SXSW 2013

SXSW: UX Principles from Jim Henson

Today at the interactive portion of South by Southwest, I attended a panel called Muppets to Mastery: UX Principles from Jim Henson. The Russ Unger, Senior UX Leader at GE Capital, discussed how many of the popular practices among today’s user experience designers were actually used long before UX was considered a discipline but Muppet creator Jim Henson. Here are a few highlights from the panel.

Jim Henson’s Life

Unger started by discussing Henson’s background in art and graphic design and some of his early puppet work. He developed spots for the Today Show and IBM and got his big break when Sesame Street premiered in the 1960s.

Highlights of Henson’s career include The Muppet Show, the various Muppet movies, Fraggle Rock, the Muppet Babies, Labyrinth and even a Muppet cereal. He died at the age of 53, but his legacy lives on in movies and ad campaigns.


Unger pointed out that the UX discipline is pretty young, but people in that field have a role model to look to in Jim Henson. If UX professionals ask themselves “What would Jim Henson do?” here’s what they can learn from him:

Good Experiences are Invisible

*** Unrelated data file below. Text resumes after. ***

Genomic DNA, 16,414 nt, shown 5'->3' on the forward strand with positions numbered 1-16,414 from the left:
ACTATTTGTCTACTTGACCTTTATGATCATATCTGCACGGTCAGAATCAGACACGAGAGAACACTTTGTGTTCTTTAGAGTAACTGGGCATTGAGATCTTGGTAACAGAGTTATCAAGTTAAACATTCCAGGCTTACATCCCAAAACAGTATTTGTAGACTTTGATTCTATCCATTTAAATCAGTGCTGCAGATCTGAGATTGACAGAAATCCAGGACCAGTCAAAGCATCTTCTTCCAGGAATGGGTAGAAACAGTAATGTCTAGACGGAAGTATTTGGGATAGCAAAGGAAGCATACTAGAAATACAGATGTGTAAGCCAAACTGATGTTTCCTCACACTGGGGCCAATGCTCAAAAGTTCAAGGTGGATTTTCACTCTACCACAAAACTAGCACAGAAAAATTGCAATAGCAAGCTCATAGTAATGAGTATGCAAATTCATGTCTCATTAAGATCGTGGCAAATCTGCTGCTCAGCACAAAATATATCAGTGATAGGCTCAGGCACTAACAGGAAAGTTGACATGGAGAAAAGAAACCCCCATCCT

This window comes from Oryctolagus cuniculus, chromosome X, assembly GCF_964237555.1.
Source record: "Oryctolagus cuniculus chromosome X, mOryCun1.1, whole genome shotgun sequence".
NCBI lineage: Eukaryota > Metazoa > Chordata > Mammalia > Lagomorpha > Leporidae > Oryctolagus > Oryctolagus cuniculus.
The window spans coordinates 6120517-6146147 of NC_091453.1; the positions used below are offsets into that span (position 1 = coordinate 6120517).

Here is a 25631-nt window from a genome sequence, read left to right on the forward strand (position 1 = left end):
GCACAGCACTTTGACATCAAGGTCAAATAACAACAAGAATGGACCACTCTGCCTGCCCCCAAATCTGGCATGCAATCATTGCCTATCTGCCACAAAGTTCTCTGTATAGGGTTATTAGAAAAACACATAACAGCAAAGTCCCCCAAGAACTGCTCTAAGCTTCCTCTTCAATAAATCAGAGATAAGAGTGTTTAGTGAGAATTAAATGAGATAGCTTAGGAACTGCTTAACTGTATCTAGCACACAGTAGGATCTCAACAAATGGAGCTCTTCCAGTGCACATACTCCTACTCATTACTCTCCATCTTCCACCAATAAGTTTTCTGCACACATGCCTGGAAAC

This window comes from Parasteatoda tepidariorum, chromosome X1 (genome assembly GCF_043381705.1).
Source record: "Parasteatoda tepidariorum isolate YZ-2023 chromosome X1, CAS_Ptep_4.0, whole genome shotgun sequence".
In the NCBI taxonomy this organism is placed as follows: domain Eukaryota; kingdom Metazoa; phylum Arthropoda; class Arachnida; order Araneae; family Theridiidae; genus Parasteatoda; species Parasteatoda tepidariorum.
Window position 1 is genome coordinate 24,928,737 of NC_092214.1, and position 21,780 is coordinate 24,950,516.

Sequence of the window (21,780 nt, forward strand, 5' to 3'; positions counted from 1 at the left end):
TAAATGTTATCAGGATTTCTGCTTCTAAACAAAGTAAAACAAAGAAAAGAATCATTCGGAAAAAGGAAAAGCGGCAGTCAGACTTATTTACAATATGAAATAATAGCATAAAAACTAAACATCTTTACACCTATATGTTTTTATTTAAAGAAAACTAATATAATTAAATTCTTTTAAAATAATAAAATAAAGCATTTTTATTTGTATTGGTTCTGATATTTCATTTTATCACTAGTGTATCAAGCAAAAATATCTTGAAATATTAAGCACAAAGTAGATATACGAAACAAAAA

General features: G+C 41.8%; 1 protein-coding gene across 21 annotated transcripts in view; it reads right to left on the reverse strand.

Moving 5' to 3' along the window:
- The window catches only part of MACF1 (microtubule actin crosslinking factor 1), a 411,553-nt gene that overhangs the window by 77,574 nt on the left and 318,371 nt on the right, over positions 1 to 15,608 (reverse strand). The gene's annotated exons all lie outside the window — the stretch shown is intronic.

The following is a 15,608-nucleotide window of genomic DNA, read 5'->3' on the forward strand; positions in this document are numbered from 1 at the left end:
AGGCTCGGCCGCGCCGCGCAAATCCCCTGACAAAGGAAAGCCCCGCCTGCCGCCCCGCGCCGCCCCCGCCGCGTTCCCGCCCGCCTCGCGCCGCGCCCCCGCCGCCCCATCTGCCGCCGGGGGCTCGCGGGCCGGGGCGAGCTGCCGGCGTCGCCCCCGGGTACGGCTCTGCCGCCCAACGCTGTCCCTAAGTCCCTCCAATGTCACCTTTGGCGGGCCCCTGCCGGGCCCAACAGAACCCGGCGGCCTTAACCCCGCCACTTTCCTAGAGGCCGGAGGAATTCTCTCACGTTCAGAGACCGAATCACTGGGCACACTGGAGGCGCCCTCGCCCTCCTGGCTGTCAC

A lot of work went into Henson’s product to keep the audience from knowing all the people and technology involved in creating a complicated but seamless experience.

Iterate. Iterate. Iterate

Jim Henson was committed to always evolving, as illustrated by how he changed the character Kermit the Frog over the years. Kermit started as a puppet made from ping pong balls and a sweater and became a sophisticated, perfectly crafted character.

Everything is Connected

Henson also understood how everything is connected, as demonstrated by the intricate worlds he created for shows like Fraggle Rock.

Sketching, Storyboarding and Prototyping

Henson was a visual thinker and started sketching characters as a child. He understood that sketching, storyboarding and prototyping were essential first steps. In Muppets, and in user experience, this step ensures that the final product is organized and works the way you think it will.

Start With Patterns

Henson understood that a few designs, called Whatnots, could serve as the base for endless Muppet iterations. The concept holds true for the design systems and pattern libraries UX pros use.

Be a Hacker

Henson was a hacker. He was constantly thinking of innovative ways to create effects and performances using materials and technology you wouldn’t expect.


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